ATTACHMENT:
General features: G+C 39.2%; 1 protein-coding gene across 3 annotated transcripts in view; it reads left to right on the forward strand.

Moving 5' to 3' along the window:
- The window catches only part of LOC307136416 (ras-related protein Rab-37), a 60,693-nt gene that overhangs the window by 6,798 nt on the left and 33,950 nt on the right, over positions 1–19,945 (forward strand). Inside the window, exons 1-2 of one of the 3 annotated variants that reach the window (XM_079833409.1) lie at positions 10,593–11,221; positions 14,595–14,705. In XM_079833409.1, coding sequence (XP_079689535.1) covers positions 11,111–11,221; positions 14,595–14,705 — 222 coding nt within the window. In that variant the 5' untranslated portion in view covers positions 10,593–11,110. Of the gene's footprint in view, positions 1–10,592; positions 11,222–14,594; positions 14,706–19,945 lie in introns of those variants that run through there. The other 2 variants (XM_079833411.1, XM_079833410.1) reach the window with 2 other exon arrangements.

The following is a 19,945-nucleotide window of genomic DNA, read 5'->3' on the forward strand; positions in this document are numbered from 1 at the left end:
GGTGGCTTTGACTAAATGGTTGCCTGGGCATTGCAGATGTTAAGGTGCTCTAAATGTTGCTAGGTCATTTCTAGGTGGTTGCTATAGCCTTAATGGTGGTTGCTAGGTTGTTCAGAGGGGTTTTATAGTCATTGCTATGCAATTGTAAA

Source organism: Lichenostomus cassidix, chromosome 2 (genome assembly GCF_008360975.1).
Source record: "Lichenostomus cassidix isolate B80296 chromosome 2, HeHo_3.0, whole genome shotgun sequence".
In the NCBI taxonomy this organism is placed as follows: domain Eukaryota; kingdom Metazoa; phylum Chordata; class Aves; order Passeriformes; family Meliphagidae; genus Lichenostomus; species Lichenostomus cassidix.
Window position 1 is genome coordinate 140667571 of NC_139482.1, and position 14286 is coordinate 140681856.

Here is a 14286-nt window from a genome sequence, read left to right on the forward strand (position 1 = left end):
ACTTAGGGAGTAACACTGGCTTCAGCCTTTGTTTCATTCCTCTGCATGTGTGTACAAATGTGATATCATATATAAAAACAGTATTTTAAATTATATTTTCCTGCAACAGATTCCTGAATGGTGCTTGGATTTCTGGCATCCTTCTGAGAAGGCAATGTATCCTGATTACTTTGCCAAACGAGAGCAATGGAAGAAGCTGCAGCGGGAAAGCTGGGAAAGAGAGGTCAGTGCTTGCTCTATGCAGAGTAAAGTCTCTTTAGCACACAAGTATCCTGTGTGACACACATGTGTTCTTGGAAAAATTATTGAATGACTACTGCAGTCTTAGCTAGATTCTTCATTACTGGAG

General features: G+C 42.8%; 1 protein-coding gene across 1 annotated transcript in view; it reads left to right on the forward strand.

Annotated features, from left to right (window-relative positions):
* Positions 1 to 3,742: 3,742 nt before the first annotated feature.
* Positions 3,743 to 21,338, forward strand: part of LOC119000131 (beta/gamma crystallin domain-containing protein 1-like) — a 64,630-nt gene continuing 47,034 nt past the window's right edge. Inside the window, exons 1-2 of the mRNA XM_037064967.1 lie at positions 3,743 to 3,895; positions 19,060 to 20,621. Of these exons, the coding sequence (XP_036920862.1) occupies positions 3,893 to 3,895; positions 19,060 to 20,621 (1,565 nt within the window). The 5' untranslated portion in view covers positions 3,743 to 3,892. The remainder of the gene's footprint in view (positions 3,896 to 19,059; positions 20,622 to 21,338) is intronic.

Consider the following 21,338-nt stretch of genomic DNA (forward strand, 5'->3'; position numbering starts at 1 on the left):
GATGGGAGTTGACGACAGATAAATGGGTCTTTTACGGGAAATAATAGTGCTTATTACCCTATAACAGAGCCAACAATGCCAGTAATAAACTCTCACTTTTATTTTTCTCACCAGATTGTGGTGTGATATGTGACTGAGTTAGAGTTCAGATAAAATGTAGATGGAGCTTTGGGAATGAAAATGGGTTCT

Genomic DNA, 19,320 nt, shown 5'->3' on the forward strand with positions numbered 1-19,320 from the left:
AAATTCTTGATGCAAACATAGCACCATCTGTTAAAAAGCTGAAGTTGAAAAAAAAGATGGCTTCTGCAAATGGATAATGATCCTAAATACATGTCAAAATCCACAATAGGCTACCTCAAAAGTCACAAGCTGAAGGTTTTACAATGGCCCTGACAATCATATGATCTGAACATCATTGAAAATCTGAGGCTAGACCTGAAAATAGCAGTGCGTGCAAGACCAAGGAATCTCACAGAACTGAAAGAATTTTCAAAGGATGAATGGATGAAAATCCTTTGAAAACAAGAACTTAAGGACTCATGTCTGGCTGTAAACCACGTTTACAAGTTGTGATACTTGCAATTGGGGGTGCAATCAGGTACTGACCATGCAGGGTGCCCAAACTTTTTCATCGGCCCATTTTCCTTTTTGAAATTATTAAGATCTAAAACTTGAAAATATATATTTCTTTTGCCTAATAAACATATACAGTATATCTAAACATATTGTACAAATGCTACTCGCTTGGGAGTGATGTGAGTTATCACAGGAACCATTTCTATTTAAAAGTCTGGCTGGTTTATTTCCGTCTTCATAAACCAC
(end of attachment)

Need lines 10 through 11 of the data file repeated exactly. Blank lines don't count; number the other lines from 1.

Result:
Here is a 14286-nt window from a genome sequence, read left to right on the forward strand (position 1 = left end):
ACTTAGGGAGTAACACTGGCTTCAGCCTTTGTTTCATTCCTCTGCATGTGTGTACAAATGTGATATCATATATAAAAACAGTATTTTAAATTATATTTTCCTGCAACAGATTCCTGAATGGTGCTTGGATTTCTGGCATCCTTCTGAGAAGGCAATGTATCCTGATTACTTTGCCAAACGAGAGCAATGGAAGAAGCTGCAGCGGGAAAGCTGGGAAAGAGAGGTCAGTGCTTGCTCTATGCAGAGTAAAGTCTCTTTAGCACACAAGTATCCTGTGTGACACACATGTGTTCTTGGAAAAATTATTGAATGACTACTGCAGTCTTAGCTAGATTCTTCATTACTGGAG